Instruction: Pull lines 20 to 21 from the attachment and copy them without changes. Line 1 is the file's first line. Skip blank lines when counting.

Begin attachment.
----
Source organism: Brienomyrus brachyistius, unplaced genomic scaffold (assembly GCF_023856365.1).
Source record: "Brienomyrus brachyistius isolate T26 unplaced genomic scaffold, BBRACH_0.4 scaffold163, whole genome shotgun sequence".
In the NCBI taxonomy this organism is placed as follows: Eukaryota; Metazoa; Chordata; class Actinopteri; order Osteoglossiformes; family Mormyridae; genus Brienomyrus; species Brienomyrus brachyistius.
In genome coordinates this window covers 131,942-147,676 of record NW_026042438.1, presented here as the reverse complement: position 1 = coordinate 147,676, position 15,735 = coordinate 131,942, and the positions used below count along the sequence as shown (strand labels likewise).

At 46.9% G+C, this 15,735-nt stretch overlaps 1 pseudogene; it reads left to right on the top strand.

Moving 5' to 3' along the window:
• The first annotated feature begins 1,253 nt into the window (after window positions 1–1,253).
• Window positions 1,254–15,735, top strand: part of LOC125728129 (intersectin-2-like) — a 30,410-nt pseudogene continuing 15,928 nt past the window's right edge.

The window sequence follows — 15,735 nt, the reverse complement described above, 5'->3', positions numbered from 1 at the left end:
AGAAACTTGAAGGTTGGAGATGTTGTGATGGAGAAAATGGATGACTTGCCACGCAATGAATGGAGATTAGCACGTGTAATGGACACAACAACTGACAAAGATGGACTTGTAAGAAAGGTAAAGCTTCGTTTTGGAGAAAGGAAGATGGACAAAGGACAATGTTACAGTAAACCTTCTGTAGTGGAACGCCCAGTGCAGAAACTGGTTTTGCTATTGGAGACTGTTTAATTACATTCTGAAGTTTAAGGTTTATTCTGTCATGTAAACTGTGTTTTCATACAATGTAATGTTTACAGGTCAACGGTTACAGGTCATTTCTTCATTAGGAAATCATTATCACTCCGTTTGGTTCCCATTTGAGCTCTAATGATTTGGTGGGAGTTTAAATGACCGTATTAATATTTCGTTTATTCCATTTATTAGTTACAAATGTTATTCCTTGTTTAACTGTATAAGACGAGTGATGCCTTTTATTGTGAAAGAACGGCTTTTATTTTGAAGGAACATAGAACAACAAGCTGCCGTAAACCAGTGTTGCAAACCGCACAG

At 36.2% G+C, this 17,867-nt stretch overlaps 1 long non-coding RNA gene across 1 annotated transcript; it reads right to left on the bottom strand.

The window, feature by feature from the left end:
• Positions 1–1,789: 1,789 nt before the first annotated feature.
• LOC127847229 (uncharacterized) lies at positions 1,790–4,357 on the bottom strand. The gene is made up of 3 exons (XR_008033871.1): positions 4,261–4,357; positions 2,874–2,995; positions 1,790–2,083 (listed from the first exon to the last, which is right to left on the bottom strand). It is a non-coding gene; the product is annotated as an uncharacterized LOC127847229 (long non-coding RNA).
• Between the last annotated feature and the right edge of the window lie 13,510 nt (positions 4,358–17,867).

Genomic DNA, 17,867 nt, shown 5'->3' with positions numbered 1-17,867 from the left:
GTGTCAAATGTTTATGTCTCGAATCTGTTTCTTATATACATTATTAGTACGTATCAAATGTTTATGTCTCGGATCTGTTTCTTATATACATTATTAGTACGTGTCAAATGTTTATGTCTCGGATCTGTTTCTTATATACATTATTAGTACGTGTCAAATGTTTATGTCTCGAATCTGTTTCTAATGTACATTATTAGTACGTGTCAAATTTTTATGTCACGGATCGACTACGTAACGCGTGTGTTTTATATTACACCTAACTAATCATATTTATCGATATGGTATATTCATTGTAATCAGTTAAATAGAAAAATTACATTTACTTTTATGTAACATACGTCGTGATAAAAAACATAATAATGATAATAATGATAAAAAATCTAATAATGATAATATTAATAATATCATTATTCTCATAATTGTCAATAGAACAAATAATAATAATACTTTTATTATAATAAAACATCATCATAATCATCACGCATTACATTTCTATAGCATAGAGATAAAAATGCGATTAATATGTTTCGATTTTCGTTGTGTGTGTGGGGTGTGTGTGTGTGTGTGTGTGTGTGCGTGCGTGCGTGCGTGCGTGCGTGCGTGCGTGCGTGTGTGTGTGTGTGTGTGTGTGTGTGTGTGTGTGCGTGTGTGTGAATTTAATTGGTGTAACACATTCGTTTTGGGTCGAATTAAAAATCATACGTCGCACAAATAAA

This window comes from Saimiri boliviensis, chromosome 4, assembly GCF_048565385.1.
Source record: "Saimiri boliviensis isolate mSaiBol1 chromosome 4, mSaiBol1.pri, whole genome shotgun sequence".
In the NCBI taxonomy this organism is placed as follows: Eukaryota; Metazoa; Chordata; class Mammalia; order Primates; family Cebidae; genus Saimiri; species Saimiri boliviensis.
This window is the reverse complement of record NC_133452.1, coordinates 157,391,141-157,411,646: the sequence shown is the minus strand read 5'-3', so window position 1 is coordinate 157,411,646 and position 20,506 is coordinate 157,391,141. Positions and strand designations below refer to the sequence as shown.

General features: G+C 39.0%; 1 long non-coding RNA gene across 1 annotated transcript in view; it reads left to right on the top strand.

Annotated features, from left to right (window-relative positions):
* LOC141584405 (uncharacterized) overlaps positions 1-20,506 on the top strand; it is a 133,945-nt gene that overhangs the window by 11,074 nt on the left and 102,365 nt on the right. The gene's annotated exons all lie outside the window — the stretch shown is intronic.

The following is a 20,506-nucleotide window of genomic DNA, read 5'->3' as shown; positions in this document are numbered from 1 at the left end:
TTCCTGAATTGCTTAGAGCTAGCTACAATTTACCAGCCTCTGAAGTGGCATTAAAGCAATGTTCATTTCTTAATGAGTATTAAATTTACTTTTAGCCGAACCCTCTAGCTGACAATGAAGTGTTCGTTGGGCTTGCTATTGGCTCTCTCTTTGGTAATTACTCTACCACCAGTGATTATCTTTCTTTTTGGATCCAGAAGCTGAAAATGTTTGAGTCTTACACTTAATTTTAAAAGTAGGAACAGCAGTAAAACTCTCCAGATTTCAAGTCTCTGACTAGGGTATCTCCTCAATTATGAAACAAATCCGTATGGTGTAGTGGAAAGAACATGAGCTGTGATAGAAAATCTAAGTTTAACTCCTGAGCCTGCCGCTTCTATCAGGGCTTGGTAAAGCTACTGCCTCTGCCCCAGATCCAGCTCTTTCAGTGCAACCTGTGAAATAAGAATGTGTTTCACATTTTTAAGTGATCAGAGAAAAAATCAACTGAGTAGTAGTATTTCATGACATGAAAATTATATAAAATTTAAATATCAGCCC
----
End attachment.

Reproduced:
In the NCBI taxonomy this organism is placed as follows: Eukaryota; Metazoa; Chordata; class Mammalia; order Primates; family Cebidae; genus Saimiri; species Saimiri boliviensis.
This window is the reverse complement of record NC_133452.1, coordinates 157,391,141-157,411,646: the sequence shown is the minus strand read 5'-3', so window position 1 is coordinate 157,411,646 and position 20,506 is coordinate 157,391,141. Positions and strand designations below refer to the sequence as shown.